I like how Mitt and Ann Romney are described as "speaking out." Remember when we used to reserve the term "speaking out" for people bravely blowing the whistle on someone powerful or raising their voice in pursuit of some sort of justice, and not "rich dude who got booked on a blather show?"
There are apparently going to be multiple roundtable blather-cons today, beginning with the opening act: Representative Mike Rogers (R-Mich.), Representative Eliot Engel (D-N.Y.) (also possessor of Congress' fiercest mustache), George Will, and Christiane Amanpour.
Maybe there will be a lot of clear-eyed thinking today on these Sunday shows -- and I see that Meet The Press has booked John McCain so never mind, sorry, business as usual.
Chris Wallace is going to be talking about the Pentagon dropping the ban on women in combat (as a formal distinction) with retired Air Force colonel Martha McSally and retired Army Lieutenant General Jerry Boykin. Then Senators Dick Durbin and Bob Corker will yell at each other. Then there will be a panel. Then the earth keeps turning.
If you are planning to come to Inauguration tomorrow, I'll warn you in advance that it definitely falls under the category of a supposedly fun thing that you'll never do again, like going to Times Square on New Year's Eve (never, ever, EVER do this) or visiting your old high school math teacher (ugh, so disappointing).
Today's offerings feel more like a grab-bag of topics, which I guess is nice, because next Sunday will probably be some super ponderous morning of thumbsucking over Inauguration Weekend and What It All Means. (What it means, for me, mainly, is that getting around Washington is going to be a Sartrean ordeal.)
Welcome to the Sunday where I try to get through the Sunday morning political chat shows with enough of my sanity and dignity left over to make it to a bar to watch the football game this evening.
The elephant in the room today is this terrible tragedy that occurred in Newtown, Connecticut, which may be the saddest thing I've seen in the news since I started writing here in 2007.
So, what's brewing up on Fox News Sunday? Fiscal cliff bullroar and Syrian chemical weapons, a classic combination. Here today to jabber about this stuff until they are blue in the face are Chuck Schumer and Bob Corker, plus Ambassador Michael Oren, and also a panel.
It looks very much like now until the end of the year we will be spending our Sundays watching various people act all panicky over the Fiscal Glyph that is dominating the news.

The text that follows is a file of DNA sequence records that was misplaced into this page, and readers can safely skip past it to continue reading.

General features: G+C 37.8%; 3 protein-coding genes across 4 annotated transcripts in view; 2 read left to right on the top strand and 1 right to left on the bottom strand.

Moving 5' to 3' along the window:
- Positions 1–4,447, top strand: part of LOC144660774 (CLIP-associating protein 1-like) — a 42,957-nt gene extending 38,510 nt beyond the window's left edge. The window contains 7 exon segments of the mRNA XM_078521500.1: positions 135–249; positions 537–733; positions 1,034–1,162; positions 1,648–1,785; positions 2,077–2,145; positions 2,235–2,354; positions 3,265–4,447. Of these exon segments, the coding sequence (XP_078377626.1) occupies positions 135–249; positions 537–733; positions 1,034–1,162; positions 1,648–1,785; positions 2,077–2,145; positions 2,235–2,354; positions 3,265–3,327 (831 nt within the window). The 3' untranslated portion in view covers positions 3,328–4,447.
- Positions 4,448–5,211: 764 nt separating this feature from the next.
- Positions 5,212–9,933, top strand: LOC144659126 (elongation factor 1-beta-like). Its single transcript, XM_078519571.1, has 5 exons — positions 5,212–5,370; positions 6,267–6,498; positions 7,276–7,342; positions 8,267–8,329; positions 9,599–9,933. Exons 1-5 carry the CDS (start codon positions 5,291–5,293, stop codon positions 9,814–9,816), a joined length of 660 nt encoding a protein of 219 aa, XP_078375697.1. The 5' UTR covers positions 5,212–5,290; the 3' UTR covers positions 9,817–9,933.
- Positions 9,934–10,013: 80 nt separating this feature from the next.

Good morning all, and welcome to your quickly-typed, intermittently interesting liveblog of the Sunday Morning political hotsy-totsy talky shows. My n...
Congratulations-slash-condolences to President Barack Obama, who is probably sorry/grateful for another term in the White House and regretful/happy to have put another campaign season behind him. Everything is different, and nothing has changed.
You might expect that here on the Sunday before the election, these shows are going to pull out the stops, ask tough questions, and get into the nitty-gritty of what's at stake on Tuesday. On the other hand: why start now?
There are now only two more Sunday mornings before the election, and things are getting awfully rote, now. Surrogates spin whatever is going on in whatever way they can to project a winning attitude.
Hello, hello again, to all of you joining me today in this long-running exercise in self-torture, your Sunday morning liveblog of the political twit-talking and panel jamborees that appear on your teevees. My name is Jason, and we are but a fortnight and change from the election. You know, which one I am talking about right?
Today we'll begin with David Axelrod and Ed Gillespie dully going through the surrogacy motions. I appreciate the way Chris Wallace says "Axelrod and Gillespie!" as if that's something worth rejoicing. Whoa, guys, major gets, there. Can't wait to hear what they have to say, I'm sure it would be difficult for me to predict, just sitting here.
In short, it was a strange week, full of strange and unwanted metaphors. And the worst part of all is that once again I have failed to find the horcruxes of the Sunday Morning Television Shows and so I must once again watch them and recap them.
There are six weeks before the election, which is just about the most generic number of weeks that can possibly be before something. "Six weeks" is the number you tell people when you are pretty sure that something is going to happen in a little over a month, but aren't completely sure.